Secular Science Resources for Homeschoolers


Earth Science

Middle School Biology 17 – Time

We started class with “A Brief History of Geologic Time” by PBS Eons and :Great Minds: Mary Anning, The Greatest Fossilist in the World” by SciShow.

I also brought out some fossils of horn coral, heliophyllum halli, that we have and explained how they have growth ridges, kind of like tree rings. Scientists count the growth ridges and find 400 ridges per year (roughly a centimeter of growth) and since they produce one growth ridge per day that tells us that a year on earth used to consist of roughly 400 days, not the 365 days we have now.  This is because the earth’s rotation is slowing down so the Earth goes through fewer rotations in a one trip around the sun.

Horn coral fossils showing growth ridges.

We then talked about the different ways to determine the age of a fossil, relative dating, img_1629index fossils, and radioactive dating.  The students did an activity from Real Science Odyssey Biology 2 where they cut out strips of paper that had different animals/plants on them and put them in order the way they would expect to find the fossils in the layers of earth – oldest fossils (simplest organisms) at the bottom and animals resembling what we see living on earth now, at the top.  They glued these into their notebooks after confirming they were correct.

The second activity was about radioactive decay and carbon-14 dating.  Students were each given a cup of chocolate candies, M&Ms, and dumped them on a paper plate.  All img_1628the candies that landed with the M facing up were ‘decayed’ and disposed of (eaten or placed in a separate bowl).  Students counted the remaining candies and recorded it in their data table.  They put the candies back in their cup and tossed them again and again until they were out of candies. We put everyone’s data on the white board and added all the results together and made a bar graph of the results.  The graphing part of this activity was the hardest part. Just about everyone had trouble making the axes of the graphs, not sure how many squares to use, not being consistent in the number of squares, ie just randomly putting numbers on the side of the paper.  Its really good to make the students graph by hand and learn how to do this and to check their axes before they start plotting the data.  You can find lots of different versions of this activity on the web, I used the one here on the AAAS website, Radioactive Decay: A Sweet Simulation of Half-Life.img_1630

Here’s a video explaining carbon dating.


Big History 015 – Rocks!

IMG_1454This was the last class before break and the last one on Earth science.  We started class by making sedimentary, metamorphic and igneous rocks with starbursts.  The kids started with 3 starbursts of different colors and cut or ripped them into little pieces.  IMG_1457By lumping these ‘sand’ particles together and pressing lightly they had a sedimentary rock… made of sediments.  Then the students warmed up their starbust rock in their hands and pressed it between wax paper – putting all their weight on it.  Now its a metamorphic rock.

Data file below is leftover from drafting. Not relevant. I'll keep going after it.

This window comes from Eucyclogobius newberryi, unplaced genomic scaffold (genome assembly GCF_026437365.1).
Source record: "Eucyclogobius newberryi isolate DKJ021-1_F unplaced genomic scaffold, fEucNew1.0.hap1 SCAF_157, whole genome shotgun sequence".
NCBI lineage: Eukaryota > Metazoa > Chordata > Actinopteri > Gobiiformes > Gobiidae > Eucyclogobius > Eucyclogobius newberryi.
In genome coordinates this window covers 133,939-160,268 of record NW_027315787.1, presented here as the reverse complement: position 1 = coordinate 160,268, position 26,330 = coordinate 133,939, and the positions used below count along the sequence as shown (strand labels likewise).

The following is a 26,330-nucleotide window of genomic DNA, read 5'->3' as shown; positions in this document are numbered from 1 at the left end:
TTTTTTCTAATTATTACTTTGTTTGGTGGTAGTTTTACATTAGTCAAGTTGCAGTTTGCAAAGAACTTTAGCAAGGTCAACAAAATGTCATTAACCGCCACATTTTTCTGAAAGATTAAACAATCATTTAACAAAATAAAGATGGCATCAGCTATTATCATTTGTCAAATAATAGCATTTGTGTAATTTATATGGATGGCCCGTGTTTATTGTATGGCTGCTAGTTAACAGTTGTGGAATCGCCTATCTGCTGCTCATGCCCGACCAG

IMG_1460Finally we took one student’s ‘rock’ and placed it on a hotplate to melt it, making ‘magma’, then let it cool into an igneous rock.  You can find lots of videos of this activity on youtube.

The kids taped a picture of the rock cycle into their notebooks along with the data table for the next activity – identifying mineralsdiagram rock cycle.

I have two  mineral sets, one small one I bought to go along with Real Science Odyssey by Pandia Press many years ago and a large one with over 75 minerals.  Both kits came with streak plates and iron nails when I bought them.  The kids worked together in small groups trying to identify the minerals I gave them.  Each mineral has a small sticker on it so we can look it up at the end of class to see if they were correct.  I took the lab straight from Real Science Odyssey Earth & Space Level 1.  IMG_1461The students wrote down a description for each mineral, color, luster, whether it was magnetic or had crystals, what color streak it made on the plates and then they tested the hardness of the mineral.  You do that by comparing it to objects with know hardness, like a fingernail which is 2.2 on the Moh Hardness scale.  So if you can scratch your fingernail with the mineral than its harder than 2.2.  If your fingernail scratches the mineral then the mineral is soft and has a hardness less than 2.2.  They compared their minerals to copper (penny), iron (nail) and a steel file.  Once they had completed the data table for each mineral they compared their results to a data table to identify their mineral.  One of the families brought donuts, so once everybody had cleaned up, we feasted on donuts.

We didn’t have time in class but I asked the kids to watch these videos at home.

Big History 014 – Earthquakes

While we watching movies about the layers of the earth last week, I heard one of the students ask, “How do we know that?” Which is a great question because we haven’t dug down to the center of the earth, heck, we haven’t even gotten through the crust yet. So how do we know there is an iron core in the center of the earth surrounded by a molten outer core?  Earthquakes!  Earthquakes generate waves that travel through the earth and we can measure them with seismographs.seismogram  Just like we use radar or sonar to detect things we can not see, we can use waves from earthquakes to learn about the center of the earth.   There are two main types of body waves (waves that travel through the body of the earth), P – waves (primary or push/pull waves) and S-waves (secondary or shear waves).